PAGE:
The Planned Parenthood Association Ghana (PPAG) has urged young boys to take up protective roles against sexual and gender-based violence in their communities.
The not-for-profit organisation is pursuing behavioural change on sexual and reproductive health and rights in selected communities in the country under a five-year programme by the United Nations Population Fund (UNFPA) with support from the Global Affairs Canada.
The project had recognised the need to bring boys into the mix of efforts against rising sexual abuse, child pregnancies and marriages, and make of them adolescent champions with positive peer influences, who would lead the protection of sexual rights.
Mr Ismael Selassie, a Programme Analyst of the UNFPA, addressing a training programme organised by the PPAG for young boys at Adidome in the Central Tongu District of the Volta Region, said women required dedicated commitment to preserving their worth, and that teen boys were in the best position to guide young girls through adolescence to fruitful adulthood.
He said despite relentless efforts, progress continued to be limited, and that it was time to get young boys to understand the role of women in society and take up the challenge to help safeguard their future to benefit all.
Mr Selassie said young boys should consider the reputation attached to adolescent championship and avoid temptations.
“We want you to become ambassadors of good behaviour among boys and girls so that we can protect women. We want you to be the people, who will stop the wrong things and ensure the right thing is done.”
“Treating women bad doesn’t make you a strong person,” he said, asking boys to help educate their sisters, families and friends on the tricks of the trade of sexual predators.
He also advised against the practice of accepting money and gifts from predators to facilitate the abuse of young girls and called on the boys to advise young girls to stay out of trouble.
The meeting was attended by 17 young boys, including students, commercial motor riders, and unemployed, drawn from the six operational communities of the PPAG in the Tongu districts including New Bakpa, Addidome, Mafi Adidokpui, Aveyime, and Kpogede.
Ms Gifty Kukubor, the District Head of the Domestic Violence and Victim Support Unit (DOVVSU) of the Ghana Police Service, led the boys to understand the various aspects of sexual violence and the laws around them.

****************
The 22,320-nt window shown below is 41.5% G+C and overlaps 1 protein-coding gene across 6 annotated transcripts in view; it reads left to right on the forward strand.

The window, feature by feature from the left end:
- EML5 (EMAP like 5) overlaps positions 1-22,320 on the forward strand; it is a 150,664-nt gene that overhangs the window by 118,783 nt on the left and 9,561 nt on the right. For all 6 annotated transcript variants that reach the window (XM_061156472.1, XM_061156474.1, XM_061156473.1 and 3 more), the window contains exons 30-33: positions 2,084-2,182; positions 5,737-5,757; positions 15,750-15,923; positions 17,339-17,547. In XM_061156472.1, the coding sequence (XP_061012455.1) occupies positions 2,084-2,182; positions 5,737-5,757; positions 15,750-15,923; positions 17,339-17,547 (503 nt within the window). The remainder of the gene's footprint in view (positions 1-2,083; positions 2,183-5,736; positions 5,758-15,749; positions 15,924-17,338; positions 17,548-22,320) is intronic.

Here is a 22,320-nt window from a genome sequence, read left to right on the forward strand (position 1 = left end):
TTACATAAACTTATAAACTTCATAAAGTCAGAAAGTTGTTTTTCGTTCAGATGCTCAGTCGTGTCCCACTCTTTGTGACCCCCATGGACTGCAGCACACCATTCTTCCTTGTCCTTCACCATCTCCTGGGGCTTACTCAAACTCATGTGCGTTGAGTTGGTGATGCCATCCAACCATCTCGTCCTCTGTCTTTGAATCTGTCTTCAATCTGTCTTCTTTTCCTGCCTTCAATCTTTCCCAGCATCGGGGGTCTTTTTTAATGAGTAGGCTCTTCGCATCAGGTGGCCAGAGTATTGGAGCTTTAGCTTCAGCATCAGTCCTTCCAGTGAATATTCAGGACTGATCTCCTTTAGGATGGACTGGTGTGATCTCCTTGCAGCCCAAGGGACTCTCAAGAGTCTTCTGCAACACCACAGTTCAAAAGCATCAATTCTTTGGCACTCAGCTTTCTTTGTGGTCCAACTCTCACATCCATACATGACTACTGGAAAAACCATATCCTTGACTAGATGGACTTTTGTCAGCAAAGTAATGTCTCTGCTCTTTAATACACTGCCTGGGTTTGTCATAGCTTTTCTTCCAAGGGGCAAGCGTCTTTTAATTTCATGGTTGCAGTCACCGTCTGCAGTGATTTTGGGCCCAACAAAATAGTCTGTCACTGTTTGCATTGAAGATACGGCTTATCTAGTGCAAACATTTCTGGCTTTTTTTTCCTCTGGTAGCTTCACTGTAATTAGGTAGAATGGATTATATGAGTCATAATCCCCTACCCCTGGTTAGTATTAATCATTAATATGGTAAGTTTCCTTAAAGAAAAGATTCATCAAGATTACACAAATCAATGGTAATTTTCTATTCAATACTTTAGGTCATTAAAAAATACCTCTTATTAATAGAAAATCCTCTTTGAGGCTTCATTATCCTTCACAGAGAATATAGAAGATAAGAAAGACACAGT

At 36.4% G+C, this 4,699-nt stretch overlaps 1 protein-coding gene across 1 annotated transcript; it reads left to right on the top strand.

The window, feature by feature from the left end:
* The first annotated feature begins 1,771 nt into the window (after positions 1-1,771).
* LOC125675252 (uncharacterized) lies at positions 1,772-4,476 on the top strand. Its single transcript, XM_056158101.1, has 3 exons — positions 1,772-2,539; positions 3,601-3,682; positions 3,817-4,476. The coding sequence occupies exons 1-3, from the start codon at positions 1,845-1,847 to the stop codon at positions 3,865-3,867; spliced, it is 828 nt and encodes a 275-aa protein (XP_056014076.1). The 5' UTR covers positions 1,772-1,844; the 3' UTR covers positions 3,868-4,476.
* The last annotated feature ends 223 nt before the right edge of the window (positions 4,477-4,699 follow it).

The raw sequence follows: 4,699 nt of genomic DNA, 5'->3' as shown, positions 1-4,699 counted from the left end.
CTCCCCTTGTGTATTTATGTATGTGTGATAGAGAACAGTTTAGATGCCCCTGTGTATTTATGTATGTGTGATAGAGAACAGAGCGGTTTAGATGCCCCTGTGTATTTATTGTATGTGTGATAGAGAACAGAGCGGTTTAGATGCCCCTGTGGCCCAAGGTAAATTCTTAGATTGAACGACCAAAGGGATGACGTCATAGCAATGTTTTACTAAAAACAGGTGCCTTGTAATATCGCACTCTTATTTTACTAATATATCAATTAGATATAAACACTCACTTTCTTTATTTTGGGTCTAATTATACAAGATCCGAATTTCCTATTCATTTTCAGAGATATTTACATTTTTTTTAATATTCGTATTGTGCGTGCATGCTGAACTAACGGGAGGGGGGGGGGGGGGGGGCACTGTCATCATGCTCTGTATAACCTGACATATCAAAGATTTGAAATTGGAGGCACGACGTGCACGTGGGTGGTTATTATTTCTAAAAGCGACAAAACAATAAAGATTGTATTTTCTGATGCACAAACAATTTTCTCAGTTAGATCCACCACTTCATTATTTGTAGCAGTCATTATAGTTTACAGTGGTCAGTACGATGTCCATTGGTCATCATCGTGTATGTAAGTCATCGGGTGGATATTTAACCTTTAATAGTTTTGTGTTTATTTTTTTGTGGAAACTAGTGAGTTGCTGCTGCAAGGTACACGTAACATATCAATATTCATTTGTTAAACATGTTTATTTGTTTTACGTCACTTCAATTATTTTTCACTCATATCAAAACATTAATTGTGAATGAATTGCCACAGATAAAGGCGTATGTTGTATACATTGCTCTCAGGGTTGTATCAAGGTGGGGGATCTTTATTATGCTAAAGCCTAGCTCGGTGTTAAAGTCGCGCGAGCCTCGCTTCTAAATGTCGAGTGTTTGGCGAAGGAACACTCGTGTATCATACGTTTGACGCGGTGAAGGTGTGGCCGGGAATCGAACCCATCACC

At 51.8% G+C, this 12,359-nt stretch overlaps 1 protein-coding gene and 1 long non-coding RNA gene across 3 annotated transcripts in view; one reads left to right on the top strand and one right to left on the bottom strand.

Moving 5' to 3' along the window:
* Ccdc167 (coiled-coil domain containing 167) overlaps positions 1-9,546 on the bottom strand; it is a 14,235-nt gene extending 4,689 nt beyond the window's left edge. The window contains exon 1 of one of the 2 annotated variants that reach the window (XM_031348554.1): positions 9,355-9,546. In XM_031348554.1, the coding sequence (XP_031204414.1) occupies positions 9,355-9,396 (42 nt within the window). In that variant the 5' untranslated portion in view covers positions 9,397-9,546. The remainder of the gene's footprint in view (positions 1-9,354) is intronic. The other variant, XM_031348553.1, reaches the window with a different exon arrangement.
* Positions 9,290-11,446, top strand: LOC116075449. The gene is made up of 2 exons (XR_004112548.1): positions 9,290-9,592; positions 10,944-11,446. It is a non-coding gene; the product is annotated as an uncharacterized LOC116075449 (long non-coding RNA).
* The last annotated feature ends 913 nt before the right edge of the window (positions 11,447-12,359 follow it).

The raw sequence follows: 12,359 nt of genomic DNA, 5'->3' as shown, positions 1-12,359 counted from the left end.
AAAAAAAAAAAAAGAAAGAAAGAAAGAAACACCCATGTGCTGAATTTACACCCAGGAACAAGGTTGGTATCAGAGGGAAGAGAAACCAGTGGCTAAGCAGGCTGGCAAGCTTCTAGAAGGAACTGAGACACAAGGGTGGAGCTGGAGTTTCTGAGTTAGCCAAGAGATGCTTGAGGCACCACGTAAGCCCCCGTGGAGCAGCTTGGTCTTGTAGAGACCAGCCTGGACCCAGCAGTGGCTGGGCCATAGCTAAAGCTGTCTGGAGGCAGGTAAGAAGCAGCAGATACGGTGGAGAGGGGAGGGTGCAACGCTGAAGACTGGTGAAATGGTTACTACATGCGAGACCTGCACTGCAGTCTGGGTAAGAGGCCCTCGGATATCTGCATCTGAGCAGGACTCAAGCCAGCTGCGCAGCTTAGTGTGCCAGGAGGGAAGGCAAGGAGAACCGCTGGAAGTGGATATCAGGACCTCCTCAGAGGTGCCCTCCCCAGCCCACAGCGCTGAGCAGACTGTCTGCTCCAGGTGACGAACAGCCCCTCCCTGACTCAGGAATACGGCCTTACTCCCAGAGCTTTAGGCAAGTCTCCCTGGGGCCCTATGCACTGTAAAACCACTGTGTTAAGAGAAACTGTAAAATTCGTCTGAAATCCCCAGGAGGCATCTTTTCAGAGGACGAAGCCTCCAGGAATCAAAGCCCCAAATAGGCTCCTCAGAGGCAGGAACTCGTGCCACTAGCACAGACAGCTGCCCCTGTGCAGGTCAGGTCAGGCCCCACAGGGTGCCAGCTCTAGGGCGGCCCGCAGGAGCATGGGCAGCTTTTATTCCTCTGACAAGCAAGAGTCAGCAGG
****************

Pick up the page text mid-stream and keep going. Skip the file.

She drew their attention to the zero compromise on cases of sexual defilement, saying they were considered “unique and very delicate.”
Ms Kukubor noted how sexual orgies, and incidents of teacher-student sexual abuse were common in the communities but said the law had been active in taking out the culprits.
She expressed the hope that the initiative to engage young boys would help bring about the needed change, saying her unit was being inundated with cases of sexual abuse and violence.
Ms Kukubor cautioned against emotional violence, which she said linked to most blood pressure, mental imbalance, and broken heartedness among women, and must also form the focus of adolescent champions.
She urged the champions to help spread positive behavioural change, saying such commitment rewarded with trust from the community.
Mama Hodzige II, Central Tongu Director of the National Commission for Civic Education (NCCE), said abstinence remained the best option to preventing teenage pregnancies and safeguarding future of the youth, and called on adolescent youths could channel lustful energies into more productive endeavours.
She encouraged them to consider the will to abstain from early sex an act of brevity and pride and said adolescent champions would need to put on positive self-esteem.
A resource person from the local health directorate spoke to the youths on drug and substance abuse and prevention, and which had been known to fuel lustful adventures among some in the communities.
Abraham Kumah, a public health officer, at the district Health Directorate, took the participants through mental health challenges, and encouraged them to train their minds to resist urges to do drugs.
Kenneth Atsu Goka, Project Officer of the PPAG, “there are so many linkages between drugs and sexual abuse”, and, therefore, the youth must arm with shields of self-esteem and assertiveness.
He said it would be important for them to build confidence by identifying weaknesses and strengths and develop the needed communication skills for respectful and assertive coexistence.
Mr Christopher Mankam, PPAG Field Officer in the District, said the training, named “Adolescent Boys Champions in Sexual and Reproductive Health and Rights” had become necessary as sexual and reproductive health challenges kept rising in the communities despite consistent focus on girls for behavioral change.
He said the engagement would expose them to the impacts of early pregnancies and marriages, and sexual related diseases, and that the PPAG and stakeholders hoped that the adolescent champions would spread the cause of protecting girls across the communities.
“The champions will be educated on the right action to take in such situations and will be empowered to speak out,” Mr. Mankam said.
The Tongu areas are among the most notable for incidences of child pregnancy and early marriages. As a result, the PPAG’s range of activities there includes community engagements, and parent-child dialogues.
The Association also runs “sister’s clubs” of mostly teen girls that educate on reproductive and sexual health and rights, and which is aiding significantly address sexual treatment in the areas.
Through the clubs, the PPAG supports some teen mothers return to school and provides skills training to help sustain their livelihood.